A Catholic Monthly Magazine

June Saints

11 June

St Paula Frasinetti
(1809-1882)

Paula Frassinetti was baptised on the day she was born, in Genoa, Italy. Her mother died when she was nine. An aunt moved in to look after the family – Paula and her four brothers. In need of a substitute mother, Paula turned to Our Lady. Three years later, the aunt also died, leaving Paula in charge. Because she was unable to go to school, each night her brothers would pass along what they had learned that day, her father filled in the gaps, and Paula actually had a good education. She attended Mass daily and prayed her way through her work.

Her older brother, Giuseppe, went on to study for the priesthood -- as did all of her brothers -- and his discussions with Paula about God and faith led her to believe she might have a vocation. But her father could not imagine how the family would manage without her, and for the time being she was forced to put her dreams aside.

By the time she was 19, Paula was exhausted from having so much responsibility. She went to stay with her brother, Father Giuseppe, for a brief holiday, and during that time she came to know the youth of his parish and would take them on nature walks or to the ocean, all the time instructing them in the faith. At age 20 she developed respiratory problems. When she recovered, Paula, with her brother’s help, opened a parochial school for poor girls in the area. She soon came to realise that she had talent as a teacher, and the idea for a new religious community took hold of her.

In 1934, she and six other young women began to live in community, working at night to make money and educating very poor children by day. Her goal was to bring young people to God through education.

The group became known as the Sisters of St Dorothy. Eventually, they opened more houses, including one in Rome. Poverty and sickness were always with the Sisters, who often did not even have enough money to buy medicine for themselves, but Paula was determined and knew that God was always with her. In 1866 she sent Sisters to Brazil and Portugal to open more schools.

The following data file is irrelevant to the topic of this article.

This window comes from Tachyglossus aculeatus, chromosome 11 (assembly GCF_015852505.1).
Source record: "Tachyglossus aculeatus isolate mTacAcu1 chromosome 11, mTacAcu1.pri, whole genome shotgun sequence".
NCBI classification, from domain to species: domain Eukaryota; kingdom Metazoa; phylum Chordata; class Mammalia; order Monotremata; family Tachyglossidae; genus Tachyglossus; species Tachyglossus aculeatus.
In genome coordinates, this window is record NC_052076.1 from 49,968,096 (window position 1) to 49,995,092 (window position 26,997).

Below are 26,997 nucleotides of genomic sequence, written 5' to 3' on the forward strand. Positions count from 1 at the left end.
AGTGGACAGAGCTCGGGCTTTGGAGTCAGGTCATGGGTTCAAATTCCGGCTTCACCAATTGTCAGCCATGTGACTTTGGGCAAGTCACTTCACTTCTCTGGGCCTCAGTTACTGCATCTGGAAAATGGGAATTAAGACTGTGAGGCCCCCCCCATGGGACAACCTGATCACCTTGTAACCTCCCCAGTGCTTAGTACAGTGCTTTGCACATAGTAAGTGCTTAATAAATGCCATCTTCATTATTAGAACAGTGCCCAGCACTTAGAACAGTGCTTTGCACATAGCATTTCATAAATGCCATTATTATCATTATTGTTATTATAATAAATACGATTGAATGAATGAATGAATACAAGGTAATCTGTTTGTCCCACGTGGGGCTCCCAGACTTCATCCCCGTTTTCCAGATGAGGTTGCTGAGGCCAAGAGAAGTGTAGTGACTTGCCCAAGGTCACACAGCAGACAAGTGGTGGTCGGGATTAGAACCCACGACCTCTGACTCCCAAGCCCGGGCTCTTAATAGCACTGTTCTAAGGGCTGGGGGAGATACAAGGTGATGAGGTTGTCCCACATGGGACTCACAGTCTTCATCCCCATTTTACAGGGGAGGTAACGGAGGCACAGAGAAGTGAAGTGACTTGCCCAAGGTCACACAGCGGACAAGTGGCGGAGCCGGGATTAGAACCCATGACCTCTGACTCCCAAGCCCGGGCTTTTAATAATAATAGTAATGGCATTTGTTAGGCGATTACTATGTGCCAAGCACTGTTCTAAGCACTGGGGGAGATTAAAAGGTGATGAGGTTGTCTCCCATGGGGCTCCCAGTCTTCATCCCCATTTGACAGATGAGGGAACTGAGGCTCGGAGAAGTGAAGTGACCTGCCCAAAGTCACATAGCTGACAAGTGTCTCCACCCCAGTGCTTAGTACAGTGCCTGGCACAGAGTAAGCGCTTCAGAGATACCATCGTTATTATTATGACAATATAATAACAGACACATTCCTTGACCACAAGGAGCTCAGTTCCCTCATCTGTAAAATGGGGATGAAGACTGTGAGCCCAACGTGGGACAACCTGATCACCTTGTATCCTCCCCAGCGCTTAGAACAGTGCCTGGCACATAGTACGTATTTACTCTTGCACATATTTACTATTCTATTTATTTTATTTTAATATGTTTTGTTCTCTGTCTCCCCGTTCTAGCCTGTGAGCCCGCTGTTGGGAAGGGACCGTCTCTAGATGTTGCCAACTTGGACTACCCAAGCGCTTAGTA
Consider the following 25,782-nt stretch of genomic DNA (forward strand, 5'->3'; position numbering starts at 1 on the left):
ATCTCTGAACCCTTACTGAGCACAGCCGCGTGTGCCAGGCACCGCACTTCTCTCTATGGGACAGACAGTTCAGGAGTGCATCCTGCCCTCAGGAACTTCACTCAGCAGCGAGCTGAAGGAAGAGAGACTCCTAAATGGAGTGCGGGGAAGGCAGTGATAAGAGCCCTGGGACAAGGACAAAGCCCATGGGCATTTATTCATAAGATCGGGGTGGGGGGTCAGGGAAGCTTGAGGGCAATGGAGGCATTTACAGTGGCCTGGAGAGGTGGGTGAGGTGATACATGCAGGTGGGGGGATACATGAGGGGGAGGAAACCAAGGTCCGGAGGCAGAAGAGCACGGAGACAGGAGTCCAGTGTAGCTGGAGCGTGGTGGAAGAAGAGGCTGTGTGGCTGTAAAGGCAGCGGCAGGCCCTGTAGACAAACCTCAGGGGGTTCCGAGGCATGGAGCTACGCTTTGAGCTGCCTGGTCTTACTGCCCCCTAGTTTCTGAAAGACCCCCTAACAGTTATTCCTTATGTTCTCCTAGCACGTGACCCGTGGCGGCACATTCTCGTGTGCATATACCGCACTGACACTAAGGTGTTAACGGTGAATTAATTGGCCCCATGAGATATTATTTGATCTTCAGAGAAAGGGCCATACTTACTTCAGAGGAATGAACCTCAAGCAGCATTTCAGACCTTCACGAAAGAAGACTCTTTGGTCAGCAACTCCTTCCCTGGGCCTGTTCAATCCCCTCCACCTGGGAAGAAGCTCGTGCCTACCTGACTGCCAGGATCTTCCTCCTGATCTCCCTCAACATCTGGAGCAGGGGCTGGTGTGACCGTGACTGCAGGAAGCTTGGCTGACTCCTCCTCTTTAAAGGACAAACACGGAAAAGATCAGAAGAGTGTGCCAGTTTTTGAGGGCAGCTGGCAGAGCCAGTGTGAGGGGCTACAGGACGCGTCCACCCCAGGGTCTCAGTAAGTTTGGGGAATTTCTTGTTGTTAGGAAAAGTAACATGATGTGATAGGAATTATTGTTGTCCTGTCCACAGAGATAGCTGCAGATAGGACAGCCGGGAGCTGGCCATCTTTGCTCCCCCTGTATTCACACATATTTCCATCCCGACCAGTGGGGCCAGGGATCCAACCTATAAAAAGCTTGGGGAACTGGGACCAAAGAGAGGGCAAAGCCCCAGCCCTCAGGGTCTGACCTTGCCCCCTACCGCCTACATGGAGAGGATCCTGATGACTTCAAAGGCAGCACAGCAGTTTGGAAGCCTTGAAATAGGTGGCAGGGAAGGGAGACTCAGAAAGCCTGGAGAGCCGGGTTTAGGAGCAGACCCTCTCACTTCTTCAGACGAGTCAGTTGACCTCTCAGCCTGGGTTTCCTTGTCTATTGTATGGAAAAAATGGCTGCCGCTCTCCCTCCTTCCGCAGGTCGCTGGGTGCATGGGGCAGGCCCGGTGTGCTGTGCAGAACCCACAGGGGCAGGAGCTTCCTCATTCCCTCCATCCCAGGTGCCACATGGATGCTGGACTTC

St Paula, help us to teach the faith by our lives and example.

Source: Internet – arious

11 June

Blessed Ignatius Maloyan
(1869-1915)

Ignatius Maloyan, son of Milkon and Faridé, was born in Mardin, Turkey. An Armenian Catholic, he showed early signs of a priestly vocation and at age fourteen went to the Convent of Bzommar–Lebanon. He was ordained in 1896, became a member of the Bzommar Institute and took the name Ignatius.

For thirteen years, Father Ignatius served as parish priest in Alexandria and Cairo before being sent back to his home diocese, then in a state of anarchy, to restore it to order. In 1911 he was elected Archbishop of Mardin and set about renewing the wrecked diocese, especially by promoting devotion to the Sacred Heart.

The outbreak of the First World War was the beginning of unspeakable suffering for the Armenians resident in Turkey. In fact, this ally of the Germans embarked on a veritable campaign of extermination. On 13 April 1915, Turkish soldiers surrounded the Bishop’s house and church, saying that there were arms hidden there. The Bishop gathered his priests together and warned them of the volatile situation.

A month later, Bishop Maloyan was dragged in chains to court, along with numerous members of his flock. The next day, 25 priests and 862 others were placed in chains. During his trial on the trumped-up charge, Ignatius was pressured to convert to Islam. In spite of merciless beatings and prolonged abuse, he steadfastly refused. Instead, with each blow he prayed, “Oh Lord, have mercy on me. Oh Lord, give me strength,” and he asked his priests to give him absolution. The soldiers retaliated by pulling out his toenails.

Ignatius encouraged his people to hold firm and prayed that they accept martyrdom with patience and courage. Hungry, naked and chained, the Armenians were forced on a two-hour walk before being summarily killed before the Bishop. Then it was his turn. Once again, he was urged to convert to Islam. Again, he refused and was shot. His last words were, “Into your hands I commend my spirit. My God, have mercy on me.”

Blessed Ignatius, help us to persevere in the faith through all difficulties.

Source: Internet – various


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